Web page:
The proposed Brexit withdrawal agreement has created a stir, with some saying it doesn’t contain nearly enough detail regarding what will happen to the NHS
Criticism is rife regarding the lack of detail around the NHS in the Brexit withdrawal agreement.
The agreement was published last week and, according to the Pharmaceutical Journal, there’s a fair amount of information missing from the 585-page document.
While it does contain some technical detail on medicines regulation, the European Federation of Pharmaceutical Industries and Associations (EFPIA) said it was “extremely concerning that the withdrawal agreement fails to specifically address the health issues important to patients, their safety and the wider public health”.
Nathalie Moll, director general at the EFPIA, said: “While we welcome the commitment to create a ‘free trade area combining deep regulatory and customs cooperation’ referred to in the political declaration, its failure to contain an explicit reference to the importance of securing long-term, extensive cooperation around the regulation of medicines is not in the best interest of patients.”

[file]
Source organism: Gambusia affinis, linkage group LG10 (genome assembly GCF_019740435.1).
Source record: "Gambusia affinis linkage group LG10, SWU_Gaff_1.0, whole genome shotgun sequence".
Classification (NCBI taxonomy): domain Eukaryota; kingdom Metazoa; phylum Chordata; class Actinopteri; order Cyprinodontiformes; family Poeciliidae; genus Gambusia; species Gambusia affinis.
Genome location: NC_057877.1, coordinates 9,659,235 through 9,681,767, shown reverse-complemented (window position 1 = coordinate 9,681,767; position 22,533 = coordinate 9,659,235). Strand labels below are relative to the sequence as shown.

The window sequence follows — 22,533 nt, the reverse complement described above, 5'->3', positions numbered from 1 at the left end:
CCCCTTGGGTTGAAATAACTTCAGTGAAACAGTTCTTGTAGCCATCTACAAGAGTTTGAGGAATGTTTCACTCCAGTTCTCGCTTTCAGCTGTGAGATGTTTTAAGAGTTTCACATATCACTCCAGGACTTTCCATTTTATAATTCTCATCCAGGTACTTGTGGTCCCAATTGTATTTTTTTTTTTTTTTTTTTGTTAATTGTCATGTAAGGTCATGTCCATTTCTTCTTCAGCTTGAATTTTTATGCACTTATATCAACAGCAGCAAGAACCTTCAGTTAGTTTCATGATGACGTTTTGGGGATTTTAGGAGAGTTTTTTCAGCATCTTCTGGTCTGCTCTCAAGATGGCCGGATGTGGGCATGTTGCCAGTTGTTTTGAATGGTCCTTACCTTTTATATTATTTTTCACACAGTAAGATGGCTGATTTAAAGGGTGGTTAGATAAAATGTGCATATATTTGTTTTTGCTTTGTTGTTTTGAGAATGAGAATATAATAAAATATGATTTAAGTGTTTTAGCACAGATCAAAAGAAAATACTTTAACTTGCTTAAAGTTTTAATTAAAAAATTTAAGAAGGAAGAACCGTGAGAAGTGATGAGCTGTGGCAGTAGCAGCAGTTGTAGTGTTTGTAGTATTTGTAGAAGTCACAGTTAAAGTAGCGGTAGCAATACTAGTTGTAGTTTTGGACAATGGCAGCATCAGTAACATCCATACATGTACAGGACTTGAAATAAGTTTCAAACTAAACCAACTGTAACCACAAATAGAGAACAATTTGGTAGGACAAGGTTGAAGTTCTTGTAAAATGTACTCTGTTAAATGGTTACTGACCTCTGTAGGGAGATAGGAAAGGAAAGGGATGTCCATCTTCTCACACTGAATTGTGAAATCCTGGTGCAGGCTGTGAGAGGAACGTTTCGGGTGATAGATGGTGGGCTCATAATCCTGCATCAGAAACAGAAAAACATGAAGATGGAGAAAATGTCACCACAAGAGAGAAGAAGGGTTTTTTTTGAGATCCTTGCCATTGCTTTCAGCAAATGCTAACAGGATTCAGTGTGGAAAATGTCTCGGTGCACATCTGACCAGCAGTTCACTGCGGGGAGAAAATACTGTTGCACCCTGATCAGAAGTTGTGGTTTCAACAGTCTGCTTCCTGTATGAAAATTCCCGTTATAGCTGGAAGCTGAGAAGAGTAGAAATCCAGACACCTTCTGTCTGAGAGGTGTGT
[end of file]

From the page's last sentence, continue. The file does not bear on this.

A number of resignations have occurred since the document was published. There is no guarantee that this will be the final agreement.
Sarah Wollaston, chair of the House of Commons health and social care select committee, is also unhappy about the proposed agreement.
“Shockingly, absolutely nothing in the future framework document about health, care, public health or research. Yet this is an area which profoundly touches the lives of every citizen in the UK and across our partner EU nations,” she said.
Mike Thompson, chief executive of the ABPI, did state that his organisation is pleased about the agreed post-Brexit transition period.
“Agreeing a transition period will mean that our members can continue to supply medicines to patients without delay or disruption come March 2019,” he said.